Fundraising is the lifeblood of virtually every charitable organization. However, the novel coronavirus (COVID-19) has brought the fundraising efforts of many nonprofits to a virtual standstill. This is particularly true if your nonprofit's mission is unrelated to human health and services or other causes related to the pandemic.
Maybe you've operated in challenging circumstances before — for example, during the recession following 2008's financial collapse. Even so, high unemployment and general uncertainty about the severity and longevity of the COVID-19 crisis is likely to make this time even more difficult. Here are some ideas for navigating the greatest obstacles:
In-person events: So long as social distancing procedures are in place, your organization may need to cancel, postpone or alter in-person fundraising events involving large groups of people. Make sure you know your state's and municipality's current rules. For example, are you allowed to assemble in groups of 10 or are 50 or 100 allowed? Even if you can assemble in bigger groups, do you really want to? Take into account the risks to everyone from staffers to supporters to clients. If you need to cancel events, provide donors with other channels for giving — for example, through your website or a mobile app.
One-on-one meetings: Even if you usually meet with big donors in person, most such meetings aren't essential and can be canceled or postponed. If you feel a meeting has to be in person, limit the number to only those who must attend, such as you and your development director and the donor and his or her financial advisor. As an alternative, use a videoconference service such as Zoom, Skype, Slack or Microsoft Teams. Teleconferences are also an option, of course, but they don't enable you to pick up on visual cues.
Webinars and other online resources: Like videoconferences, webinars can provide a substitute for in-person meetings. Although they're generally not as impactful as a gala or association conference, webinars can help you keep your organization front and center with donors. Because attention spans tend to be short — especially these days with so much going on — limit webinars to 30-minute sessions followed by a short question-and-answer period. Other fundraising functions can also be moved online. For example, if you were planning to hold a silent auction at your since-canceled fundraiser, research the various apps you can enable you to hold an online auction.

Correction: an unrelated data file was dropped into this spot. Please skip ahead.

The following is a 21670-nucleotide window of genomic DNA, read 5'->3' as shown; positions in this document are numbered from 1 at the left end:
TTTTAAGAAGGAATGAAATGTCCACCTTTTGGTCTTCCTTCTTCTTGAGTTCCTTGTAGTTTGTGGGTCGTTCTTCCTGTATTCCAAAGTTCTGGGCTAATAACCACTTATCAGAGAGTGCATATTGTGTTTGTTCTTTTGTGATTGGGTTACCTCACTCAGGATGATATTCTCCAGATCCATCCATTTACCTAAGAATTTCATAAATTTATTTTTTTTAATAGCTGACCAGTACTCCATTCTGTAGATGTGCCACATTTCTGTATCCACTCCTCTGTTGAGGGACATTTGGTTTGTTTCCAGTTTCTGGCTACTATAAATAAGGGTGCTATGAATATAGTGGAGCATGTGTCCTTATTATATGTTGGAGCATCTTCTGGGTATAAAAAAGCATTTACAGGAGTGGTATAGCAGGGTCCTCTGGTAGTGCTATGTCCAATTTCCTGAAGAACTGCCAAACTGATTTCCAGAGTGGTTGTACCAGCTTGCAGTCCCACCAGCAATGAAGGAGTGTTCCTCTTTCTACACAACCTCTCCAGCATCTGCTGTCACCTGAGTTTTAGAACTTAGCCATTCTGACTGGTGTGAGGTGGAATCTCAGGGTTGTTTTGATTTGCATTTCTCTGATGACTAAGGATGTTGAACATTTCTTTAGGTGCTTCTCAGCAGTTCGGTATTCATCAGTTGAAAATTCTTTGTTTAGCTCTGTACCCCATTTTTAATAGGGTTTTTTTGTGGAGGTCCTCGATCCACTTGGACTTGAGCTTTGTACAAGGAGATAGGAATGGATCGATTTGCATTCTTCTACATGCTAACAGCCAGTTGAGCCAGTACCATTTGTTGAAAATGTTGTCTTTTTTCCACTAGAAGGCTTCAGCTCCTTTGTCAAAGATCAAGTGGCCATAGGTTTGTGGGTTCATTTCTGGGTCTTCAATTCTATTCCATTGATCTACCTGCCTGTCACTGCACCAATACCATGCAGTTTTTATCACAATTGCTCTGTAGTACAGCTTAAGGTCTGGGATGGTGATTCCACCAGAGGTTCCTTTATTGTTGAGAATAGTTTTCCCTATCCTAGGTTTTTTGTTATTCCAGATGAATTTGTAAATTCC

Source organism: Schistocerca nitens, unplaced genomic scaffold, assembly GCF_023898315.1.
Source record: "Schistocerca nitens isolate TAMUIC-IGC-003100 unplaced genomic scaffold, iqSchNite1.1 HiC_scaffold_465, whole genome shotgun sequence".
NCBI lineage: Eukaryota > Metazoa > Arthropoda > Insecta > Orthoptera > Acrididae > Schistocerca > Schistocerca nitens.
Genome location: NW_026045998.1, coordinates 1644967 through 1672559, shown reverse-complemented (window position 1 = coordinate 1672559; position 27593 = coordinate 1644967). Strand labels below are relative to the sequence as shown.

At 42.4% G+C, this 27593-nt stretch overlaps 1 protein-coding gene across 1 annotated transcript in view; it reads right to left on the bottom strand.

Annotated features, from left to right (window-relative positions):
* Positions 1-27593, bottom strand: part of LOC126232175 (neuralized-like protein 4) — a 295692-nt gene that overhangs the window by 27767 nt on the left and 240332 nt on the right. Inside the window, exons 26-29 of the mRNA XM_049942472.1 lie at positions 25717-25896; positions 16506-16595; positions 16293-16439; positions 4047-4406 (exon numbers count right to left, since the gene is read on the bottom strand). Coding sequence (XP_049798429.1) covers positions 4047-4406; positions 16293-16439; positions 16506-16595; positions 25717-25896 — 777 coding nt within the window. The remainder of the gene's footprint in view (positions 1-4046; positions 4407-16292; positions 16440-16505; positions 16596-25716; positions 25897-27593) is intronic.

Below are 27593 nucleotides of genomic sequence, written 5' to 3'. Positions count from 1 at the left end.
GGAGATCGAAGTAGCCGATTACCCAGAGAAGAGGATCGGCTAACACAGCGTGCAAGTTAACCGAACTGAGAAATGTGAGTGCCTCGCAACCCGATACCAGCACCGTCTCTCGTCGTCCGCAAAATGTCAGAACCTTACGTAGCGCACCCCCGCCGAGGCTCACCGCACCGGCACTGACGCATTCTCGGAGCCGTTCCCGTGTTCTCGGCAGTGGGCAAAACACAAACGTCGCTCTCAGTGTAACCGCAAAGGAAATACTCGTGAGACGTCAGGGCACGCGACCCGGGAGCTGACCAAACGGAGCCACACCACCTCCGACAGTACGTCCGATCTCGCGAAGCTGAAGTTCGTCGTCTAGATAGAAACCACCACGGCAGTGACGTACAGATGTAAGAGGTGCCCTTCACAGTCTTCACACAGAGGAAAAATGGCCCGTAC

Travel: You and your executives may be accustomed to traveling when fundraising — especially if your charity has a national or international reach. Even if air travel is once again available, you may want to avoid it while COVID-19 is still a threat. Consider whether driving is an option for locations within a day's drive. However, be aware that hotel accommodations may be limited.
Cybercrime: Typically, fraud proliferates when there are major societal and economic disruptions. The COVID-19 pandemic counts as both. So be sure you and your staffers are on the lookout for fundraising scams. For instance, a con artist could pose as a representative of your not-for-profit and solicit funds. If you spot a fake email purporting to be from your organization, warn your email list and tell them to make contributions only through your website or by mailing a check. Warn them that any requests for charitable donations via gift cards or wire services are almost certainly illegitimate.
Budgets: If you haven't done so already, revisit your organization's 2020 budget. Forecasts you made at the end of 2019 aren't likely to hold up as unemployment and other negative financial conditions affect donor support. Cut costs where you can. For example, now may be a good time to end an expensive program that hasn't lived up to its potential. Think carefully before you cut your fundraising budget and staff. Now more than ever, you need every last resource that can be dedicated to finding new revenue sources.
Social media: If your charity has never really taken advantage of social media, it's not too late. Platforms such as Facebook, LinkedIn and Instagram provide plenty of opportunities to engage with supporters. Depending on the type of content you want to post (for example, news updates, short articles, photos) and the demographics you hope to reach, some social media networks may be more useful for raising awareness than others.
The long-term impact of COVID-19 is unknown. The best you can do right now is to tackle challenges as they come and stay on your toes. Flexibility will be key to surviving this challenging time.